When I first met up with Isaac, at the Internet café he owns and runs in a commercial district of Caracas, he was pulling down the steel-plated armor protecting his storefront, using the same bunker mentality that was evident across the city, where murder rates had risen to an astonishingly high 200 per 100,000 residents, 10 times that of Bogotá, 15 times that of São Paolo, Brazil. Stuck to the glass underneath the plating was a sign that read “EN MORA”—overdue—in big red block letters, a device city officials had taken to using to shame owners into filing new commercial taxes. “Sure, I’m late,” Isaac muttered about what he owed, “but they make you jump through a thousand hoops and, what the hell, I’m not a delinquent.”
Isaac had told me to find his café by looking for the giant yellow fish, a new piece of public art, one of many dotting the recently bricked-over promenade. The municipality had passed an ordinance requiring all signage to be standardized, “so that no shop has an advantage over another,” Isaac said, his eyebrows shuttling up and down in mischievous complicity. What was once a riot of awnings like those of any market district in Latin America—some in the art-deco style in keeping with the more distinguished geometric buildings—is now just blank walls with wiring conduits dangling like ripped tendons awaiting government-approved signage. Regulated advertising (the French-built Metro system displayed only propaganda with Chávez’s Hecho en Socialismo logo) is just one of a long list of petty insults Isaac endures from the Chávez government every day, he said. Then he leapt out of his chair and raced to the back closet to find his yellow, blue, and red Venezuelan flag, with its horse facing to the left, which he marched outside and tucked in its standard. When he returned, his face was a combination of terror and relief. “I forgot that today is Simón Bolívar’s birthday,” he said. “I would have been fined.”
Isaac’s parents were born in Romania, and he was born in Venezuela. Under a mop of curly gray-flecked hair, he has the easy shuffling gait of a tropical creature, padding around sockless in brown Crocs and cargo shorts, thumbing through the photocopied catalogs left by the vendors who come by his store to take orders for headphones and printer-ink cartridges, popping open mamones, or honeyberries, and staining his knit polo shirt with their juice. “If I was making a lot of money, I would never leave,” he said. “But how can you operate like this?” His store has about 60 clunky black desktops with battered keyboards. He pays his counter staff the monthly minimum wage of 1,500 Bolivares Fuertes, or about $350, which he noted is half the yearly dues he pays to the Hebraica club, not including what he pays for tuition and to CAIV for the certificate that allows him to enroll his kids in the Jewish school. His greatest business expense, to power and cool the network, is for electricity, a utility so scarce in Caracas that my hotel prohibited air-conditioning and offered no replacement fans. By decree, Isaac explained, any establishment consuming more power than it had the same month two years earlier would be sanctioned with rations and charged at higher rates, for not doing its part to help reduce demand. “Everyone you talk to,” Isaac said, “they have a plan B.” He held a Romanian passport because, like other Venezuelan Jews, he traveled often and worried that he might get caught with no way of coming home.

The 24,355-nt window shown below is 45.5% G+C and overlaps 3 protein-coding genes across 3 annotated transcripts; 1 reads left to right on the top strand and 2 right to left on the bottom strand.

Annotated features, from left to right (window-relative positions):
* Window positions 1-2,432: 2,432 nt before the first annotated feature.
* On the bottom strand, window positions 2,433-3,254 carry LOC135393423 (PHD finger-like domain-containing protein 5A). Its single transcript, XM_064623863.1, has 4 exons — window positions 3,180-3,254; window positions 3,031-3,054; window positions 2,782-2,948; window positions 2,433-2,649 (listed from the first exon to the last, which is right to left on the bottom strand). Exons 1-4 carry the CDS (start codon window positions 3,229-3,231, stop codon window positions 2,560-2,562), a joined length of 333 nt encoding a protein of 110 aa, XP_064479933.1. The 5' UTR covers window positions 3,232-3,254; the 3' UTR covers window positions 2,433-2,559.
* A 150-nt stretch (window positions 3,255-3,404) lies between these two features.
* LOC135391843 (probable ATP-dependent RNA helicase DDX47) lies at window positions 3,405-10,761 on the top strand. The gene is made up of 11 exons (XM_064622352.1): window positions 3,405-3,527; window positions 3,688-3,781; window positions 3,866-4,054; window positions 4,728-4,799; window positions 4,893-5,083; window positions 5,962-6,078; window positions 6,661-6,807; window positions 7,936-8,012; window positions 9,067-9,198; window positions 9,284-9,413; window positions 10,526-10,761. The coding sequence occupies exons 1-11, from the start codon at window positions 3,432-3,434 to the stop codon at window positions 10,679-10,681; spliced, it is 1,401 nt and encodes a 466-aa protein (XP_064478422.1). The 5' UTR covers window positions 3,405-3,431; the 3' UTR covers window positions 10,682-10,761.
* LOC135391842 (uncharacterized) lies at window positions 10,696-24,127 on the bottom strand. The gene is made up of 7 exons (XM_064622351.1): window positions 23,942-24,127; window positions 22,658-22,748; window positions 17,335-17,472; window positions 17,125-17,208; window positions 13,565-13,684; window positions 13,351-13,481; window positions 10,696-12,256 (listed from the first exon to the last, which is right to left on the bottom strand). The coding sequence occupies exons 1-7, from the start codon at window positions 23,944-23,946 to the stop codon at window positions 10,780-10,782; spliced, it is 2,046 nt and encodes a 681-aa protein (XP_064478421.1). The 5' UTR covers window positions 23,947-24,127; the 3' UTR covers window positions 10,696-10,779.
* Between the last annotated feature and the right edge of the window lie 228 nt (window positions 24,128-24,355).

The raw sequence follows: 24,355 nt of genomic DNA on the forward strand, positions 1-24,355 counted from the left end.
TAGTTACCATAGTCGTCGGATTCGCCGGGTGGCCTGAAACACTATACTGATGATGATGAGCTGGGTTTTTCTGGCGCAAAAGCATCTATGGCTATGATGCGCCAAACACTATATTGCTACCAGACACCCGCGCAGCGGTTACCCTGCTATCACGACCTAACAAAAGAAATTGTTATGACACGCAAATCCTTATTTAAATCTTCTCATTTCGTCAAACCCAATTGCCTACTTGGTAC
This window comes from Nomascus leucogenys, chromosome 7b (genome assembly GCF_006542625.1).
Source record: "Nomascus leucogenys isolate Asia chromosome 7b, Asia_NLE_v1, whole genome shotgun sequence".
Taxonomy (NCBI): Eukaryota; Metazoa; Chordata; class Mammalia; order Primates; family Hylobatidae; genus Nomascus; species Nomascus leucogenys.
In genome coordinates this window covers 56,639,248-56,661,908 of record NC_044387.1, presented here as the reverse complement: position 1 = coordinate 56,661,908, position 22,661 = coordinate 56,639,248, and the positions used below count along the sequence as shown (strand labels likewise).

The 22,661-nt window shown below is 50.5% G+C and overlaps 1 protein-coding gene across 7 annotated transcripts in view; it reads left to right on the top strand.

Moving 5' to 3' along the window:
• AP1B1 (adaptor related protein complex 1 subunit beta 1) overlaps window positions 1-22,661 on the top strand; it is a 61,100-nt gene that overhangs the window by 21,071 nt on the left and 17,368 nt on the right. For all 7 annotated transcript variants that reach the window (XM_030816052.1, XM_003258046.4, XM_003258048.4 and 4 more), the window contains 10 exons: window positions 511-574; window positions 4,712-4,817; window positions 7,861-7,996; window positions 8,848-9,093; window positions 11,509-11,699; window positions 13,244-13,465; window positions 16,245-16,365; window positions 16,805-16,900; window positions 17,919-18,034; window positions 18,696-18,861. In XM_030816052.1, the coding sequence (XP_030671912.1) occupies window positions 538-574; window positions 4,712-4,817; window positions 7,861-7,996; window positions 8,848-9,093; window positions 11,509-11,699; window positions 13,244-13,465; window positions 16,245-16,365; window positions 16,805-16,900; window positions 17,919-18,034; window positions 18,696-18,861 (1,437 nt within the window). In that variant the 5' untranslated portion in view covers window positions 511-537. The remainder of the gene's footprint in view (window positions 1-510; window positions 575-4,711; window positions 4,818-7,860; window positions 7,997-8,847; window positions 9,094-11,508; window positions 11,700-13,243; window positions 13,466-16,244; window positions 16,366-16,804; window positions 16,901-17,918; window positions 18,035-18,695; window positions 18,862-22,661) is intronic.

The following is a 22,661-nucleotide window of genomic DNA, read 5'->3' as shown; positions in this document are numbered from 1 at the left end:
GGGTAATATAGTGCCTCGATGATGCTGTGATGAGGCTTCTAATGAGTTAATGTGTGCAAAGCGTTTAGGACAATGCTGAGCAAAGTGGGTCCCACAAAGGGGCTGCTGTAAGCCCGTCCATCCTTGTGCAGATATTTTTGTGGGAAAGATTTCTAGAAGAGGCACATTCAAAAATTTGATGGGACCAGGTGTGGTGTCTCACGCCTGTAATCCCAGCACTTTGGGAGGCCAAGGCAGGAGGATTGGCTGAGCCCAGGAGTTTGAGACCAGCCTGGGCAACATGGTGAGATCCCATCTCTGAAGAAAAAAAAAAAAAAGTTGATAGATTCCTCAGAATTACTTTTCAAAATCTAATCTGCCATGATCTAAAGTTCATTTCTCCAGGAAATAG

Growing up, Isaac had been sent abroad repeatedly. When his parents were divorcing when he was 10, he was shipped off to a yeshiva in New York for a couple of years, an experience he described as traumatic. And after an uncle with an engineering degree arranged for him to study at the University of Oklahoma in Tulsa (again, oil at the root of all things Venezuela), Isaac spent four distracted and confusing years on the American plain, majoring in textiles. But his experiences abroad had confirmed for Isaac his Venezuelan Jewish identity: He found his Judaism to be portable and cosmopolitan and his nationality to be a mixture of exotic and cool. What mattered was that he would always come back to Venezuela, which is how a place becomes home.
Another way Isaac resembled many of the second- and third-generation Venezuelan Jews was in his observance. When asked, he told me flatly that he was “not religious,” but then he followed that with the fact that he wrapped tefillin every morning. (“A rabbi once told me that the way to be plugged in to God is like the same as using the telephone,” he said. “ ‘Tefillin,’ ‘Telephone.’ And if that idea sticks with me like that, it’s better not to risk it by not doing it.”) Then he added that he didn’t eat pork (“filthy animal”) but that he did eat shellfish (“this is the Caribbean, please”), and that he observed Shabbat every Friday night with his family. “But I’m not religious,” he said again.
One afternoon, Isaac drove me through the formerly Jewish neighborhoods of San Agustín and San Bernardino, verdant jumbles of single-family houses entombed in high walls topped with electrified fences or spiky grates. Like other Latin American cities, Caracas is an anarchic, unzoned mix of high-rise, midsize, and half-finished apartment blocks wedged among colonial and mid-century houses. Condominiums with names like “Shagall” (a phonetic spelling) and “King David” mark the residences of devout Jewish families, who prefer to walk to shul or who hadn’t done well enough to make the move east to the more prosperous neighborhoods of Los Palos Grandes, Altamira, and La Florida, closer to the Hebraica club. Isaac pointed out that San Agustín had so emptied of Jews that the site of Caracas’ first Hebrew school was now under construction to be adapted into a Catholic primary school, its windows taped with Xs and its front yard a gravelly pit.